In France, school menus follow guidlines set by the French Ministry of National Education. They all follow a set structure. The meals are similar across the country yet they are highly varied because one of the requirements is that you can't have the same dish more than once every two months. The menus at our local school were typical of these school menus all across France, which goes back to the question of taste: the French believe that children can like strong tastes and they introduce them early on. The French Academy of Paediatricians recommends that the first foods given to babies are not bland cereals but rather things such as leek soup, endive or chard.
They start them on vegetables that we would think of as being strong but they think children are naturally curious, particularly before the age of two and the picky-eating phase inevitably sets in, even for French kids. Although my daughters had all sorts of bad eating habits, they did eventually catch up and fit in.
For those who would like their children to eat more adventurously, I have devised simple rules to follow, and I hope people realise that these lessons and food rules can actually be applied in different countries, families and places, though they may need to be adapted. These are rules on how to eat, rather than what to eat. These are healthy eating routines and rituals, not strict, unpleasant rules.
So, kids should eat when and what adults eat. There should be no emotional eating: don't use food as a distraction, bribe or reward. Another important rule is that children don't need to eat a food they don't like, but they do at least have to try it. The French believe that it is only through tasting foods that the children educate their palates enough to like them, and scientific research has shown that children need to taste a new food an average of seven times before they will eat it.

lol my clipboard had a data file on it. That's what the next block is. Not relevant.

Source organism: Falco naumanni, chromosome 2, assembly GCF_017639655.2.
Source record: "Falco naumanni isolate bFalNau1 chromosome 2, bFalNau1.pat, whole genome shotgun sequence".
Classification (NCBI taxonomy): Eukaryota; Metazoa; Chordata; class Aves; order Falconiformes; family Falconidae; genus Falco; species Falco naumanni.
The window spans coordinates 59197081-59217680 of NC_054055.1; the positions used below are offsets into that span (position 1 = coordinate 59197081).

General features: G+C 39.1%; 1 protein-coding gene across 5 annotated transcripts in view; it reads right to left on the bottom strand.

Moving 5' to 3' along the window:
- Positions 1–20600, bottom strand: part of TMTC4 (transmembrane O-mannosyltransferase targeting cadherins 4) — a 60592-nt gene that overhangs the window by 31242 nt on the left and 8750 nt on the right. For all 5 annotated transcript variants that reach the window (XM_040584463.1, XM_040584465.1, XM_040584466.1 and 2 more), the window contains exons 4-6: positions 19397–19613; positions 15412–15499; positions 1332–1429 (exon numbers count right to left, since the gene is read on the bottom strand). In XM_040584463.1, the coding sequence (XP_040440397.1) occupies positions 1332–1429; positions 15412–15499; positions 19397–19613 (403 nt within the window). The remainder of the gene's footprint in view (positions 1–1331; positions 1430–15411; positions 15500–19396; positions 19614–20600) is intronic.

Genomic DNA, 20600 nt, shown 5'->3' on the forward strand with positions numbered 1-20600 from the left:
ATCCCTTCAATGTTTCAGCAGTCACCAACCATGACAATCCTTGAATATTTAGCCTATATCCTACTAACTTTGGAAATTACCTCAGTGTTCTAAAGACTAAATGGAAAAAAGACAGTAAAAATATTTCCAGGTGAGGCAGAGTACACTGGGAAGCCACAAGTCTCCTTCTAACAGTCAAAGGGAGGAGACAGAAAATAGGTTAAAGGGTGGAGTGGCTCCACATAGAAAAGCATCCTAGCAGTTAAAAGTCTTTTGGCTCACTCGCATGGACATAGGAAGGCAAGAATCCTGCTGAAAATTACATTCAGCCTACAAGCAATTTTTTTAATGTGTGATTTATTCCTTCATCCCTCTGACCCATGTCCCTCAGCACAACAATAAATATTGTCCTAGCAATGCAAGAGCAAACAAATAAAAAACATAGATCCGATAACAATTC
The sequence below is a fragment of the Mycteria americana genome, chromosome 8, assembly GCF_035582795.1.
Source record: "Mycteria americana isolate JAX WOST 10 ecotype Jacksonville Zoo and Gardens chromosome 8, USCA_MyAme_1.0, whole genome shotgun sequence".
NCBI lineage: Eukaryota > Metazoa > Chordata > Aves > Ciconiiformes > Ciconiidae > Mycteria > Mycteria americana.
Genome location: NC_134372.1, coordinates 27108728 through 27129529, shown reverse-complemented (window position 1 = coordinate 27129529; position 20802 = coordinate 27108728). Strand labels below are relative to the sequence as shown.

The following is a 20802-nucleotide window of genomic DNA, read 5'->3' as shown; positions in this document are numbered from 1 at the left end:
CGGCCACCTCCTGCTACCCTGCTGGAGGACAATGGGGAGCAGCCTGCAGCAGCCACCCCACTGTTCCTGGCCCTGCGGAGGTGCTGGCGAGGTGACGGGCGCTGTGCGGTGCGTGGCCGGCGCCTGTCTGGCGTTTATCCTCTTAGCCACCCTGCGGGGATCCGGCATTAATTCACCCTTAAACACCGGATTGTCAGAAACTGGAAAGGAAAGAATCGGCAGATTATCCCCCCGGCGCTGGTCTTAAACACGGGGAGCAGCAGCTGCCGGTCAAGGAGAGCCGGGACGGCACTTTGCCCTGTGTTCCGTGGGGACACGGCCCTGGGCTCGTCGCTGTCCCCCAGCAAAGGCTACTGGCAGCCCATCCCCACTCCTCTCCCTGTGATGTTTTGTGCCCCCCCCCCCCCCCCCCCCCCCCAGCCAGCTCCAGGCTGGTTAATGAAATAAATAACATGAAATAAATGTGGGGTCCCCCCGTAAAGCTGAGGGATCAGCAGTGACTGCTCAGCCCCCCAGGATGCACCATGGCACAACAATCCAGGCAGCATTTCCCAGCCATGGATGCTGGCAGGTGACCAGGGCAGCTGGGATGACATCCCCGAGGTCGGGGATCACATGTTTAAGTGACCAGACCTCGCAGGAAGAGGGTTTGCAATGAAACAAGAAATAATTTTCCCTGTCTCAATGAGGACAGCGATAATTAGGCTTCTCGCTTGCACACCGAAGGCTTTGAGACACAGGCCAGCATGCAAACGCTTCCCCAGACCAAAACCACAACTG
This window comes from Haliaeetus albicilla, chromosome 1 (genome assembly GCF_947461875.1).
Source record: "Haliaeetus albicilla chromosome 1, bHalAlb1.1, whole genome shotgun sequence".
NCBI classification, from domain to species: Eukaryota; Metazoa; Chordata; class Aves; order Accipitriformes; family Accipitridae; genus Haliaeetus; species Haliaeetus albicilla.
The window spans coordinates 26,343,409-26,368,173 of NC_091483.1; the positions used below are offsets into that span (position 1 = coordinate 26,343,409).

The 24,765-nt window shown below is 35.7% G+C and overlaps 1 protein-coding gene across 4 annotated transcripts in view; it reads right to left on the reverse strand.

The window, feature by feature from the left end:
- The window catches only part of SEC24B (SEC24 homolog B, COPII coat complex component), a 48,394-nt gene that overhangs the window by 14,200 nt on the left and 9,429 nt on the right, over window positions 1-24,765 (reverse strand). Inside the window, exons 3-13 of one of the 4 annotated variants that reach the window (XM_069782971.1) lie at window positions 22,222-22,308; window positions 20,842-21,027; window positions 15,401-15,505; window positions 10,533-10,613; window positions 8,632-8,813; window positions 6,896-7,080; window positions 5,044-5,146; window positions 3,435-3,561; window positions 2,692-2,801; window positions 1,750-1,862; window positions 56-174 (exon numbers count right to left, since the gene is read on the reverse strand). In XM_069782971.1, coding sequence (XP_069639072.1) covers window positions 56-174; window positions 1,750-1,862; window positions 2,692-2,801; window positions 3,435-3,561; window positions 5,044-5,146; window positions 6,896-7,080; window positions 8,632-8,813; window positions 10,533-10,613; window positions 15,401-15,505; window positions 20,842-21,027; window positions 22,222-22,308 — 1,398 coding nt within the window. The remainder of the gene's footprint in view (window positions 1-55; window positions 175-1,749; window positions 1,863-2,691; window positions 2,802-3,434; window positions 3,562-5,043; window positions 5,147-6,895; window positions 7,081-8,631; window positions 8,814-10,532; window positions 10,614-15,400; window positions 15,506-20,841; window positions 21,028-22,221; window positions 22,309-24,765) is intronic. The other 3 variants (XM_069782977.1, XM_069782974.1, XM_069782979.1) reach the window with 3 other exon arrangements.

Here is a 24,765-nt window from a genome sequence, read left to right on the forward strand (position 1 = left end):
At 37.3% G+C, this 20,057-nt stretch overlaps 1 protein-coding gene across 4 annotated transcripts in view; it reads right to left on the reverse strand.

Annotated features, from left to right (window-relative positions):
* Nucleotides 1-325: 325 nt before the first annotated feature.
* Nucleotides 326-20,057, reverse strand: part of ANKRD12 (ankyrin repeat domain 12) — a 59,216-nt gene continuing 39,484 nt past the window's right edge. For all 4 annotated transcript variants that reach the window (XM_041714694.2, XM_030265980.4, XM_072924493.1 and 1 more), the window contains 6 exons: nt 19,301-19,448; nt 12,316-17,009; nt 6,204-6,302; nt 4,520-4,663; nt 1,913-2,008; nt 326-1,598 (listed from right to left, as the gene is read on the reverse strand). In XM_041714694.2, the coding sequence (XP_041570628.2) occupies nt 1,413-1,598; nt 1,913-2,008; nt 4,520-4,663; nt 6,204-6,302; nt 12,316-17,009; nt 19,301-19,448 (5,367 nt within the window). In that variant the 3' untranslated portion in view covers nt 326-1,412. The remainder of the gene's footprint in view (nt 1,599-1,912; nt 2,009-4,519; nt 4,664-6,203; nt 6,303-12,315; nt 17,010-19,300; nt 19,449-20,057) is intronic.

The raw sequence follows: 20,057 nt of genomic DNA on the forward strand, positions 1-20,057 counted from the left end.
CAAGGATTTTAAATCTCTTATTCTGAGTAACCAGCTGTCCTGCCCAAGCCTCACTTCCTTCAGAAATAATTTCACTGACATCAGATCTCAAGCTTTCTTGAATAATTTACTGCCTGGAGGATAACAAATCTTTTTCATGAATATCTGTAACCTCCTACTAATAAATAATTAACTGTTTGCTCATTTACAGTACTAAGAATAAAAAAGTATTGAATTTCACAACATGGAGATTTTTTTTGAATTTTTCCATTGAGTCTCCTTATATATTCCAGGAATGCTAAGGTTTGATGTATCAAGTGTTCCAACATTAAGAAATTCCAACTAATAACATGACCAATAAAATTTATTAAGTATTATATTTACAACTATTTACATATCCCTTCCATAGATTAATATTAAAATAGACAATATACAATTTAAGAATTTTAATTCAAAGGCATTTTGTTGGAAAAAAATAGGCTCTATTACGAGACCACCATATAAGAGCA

If my daughters object to a food, I tell them that they'll like it when they're older, and encourage them to keep trying and practising. They then get the idea that eating is a skill and can get better. It reduces pressure on the parents and avoids a war between the child who won't eat and the parent who insists they eat. There should also be no snacking. That rule is followed by everybody and is culturally rooted and collective. Everyone eats three meals a day (children are allowed one small afternoon snack) and they eat higher-satiety foods, which fill them up so they don't feel hungry between meals.
Translating these rules into other countries is something of a struggle. After we conquered our food issues, we moved back to Vancouver for a while and we were plunged back into this environment of constant unregulated eating, of overwhelming and conflicting nutritional messages from food corporations subverted for their own marketing purposes, and it wasn't easy. It is a call to arms in some ways.
Ten years ago, France was going the same way as North America and the UK: it had the greatest number of McDonald's restaurants of any European country, and kids were eating more snacks and junk food – but it quickly acted. It banned vending machines and fast food and junk food in schools, it tightened the regulation of school lunchrooms, and it implemented a lot of reforms that have resulted in the meals pupils now enjoy.
France has already had a kids' food revolution and it has now decided that teaching children to eat well is an essential rule of schools, in the classroom and in the lunchroom. I'm hoping that this will happen in other countries. In the meantime, there are lots of things that parents can do to make mealtimes a more enjoyable experience for all. Although healthy eating starts at home, it's difficult for parents to do this on their own and there needs to be a broader social conversation. But this is a good way to get started and I'm confident that what has occurred in France can happen elsewhere, too.
Interview by Gillian Orr
Karen le Billon is the author of 'French Kids Eat Everything' (Piatkus, £12.99) For more information on French school menus go to karenlebillon.comReuse content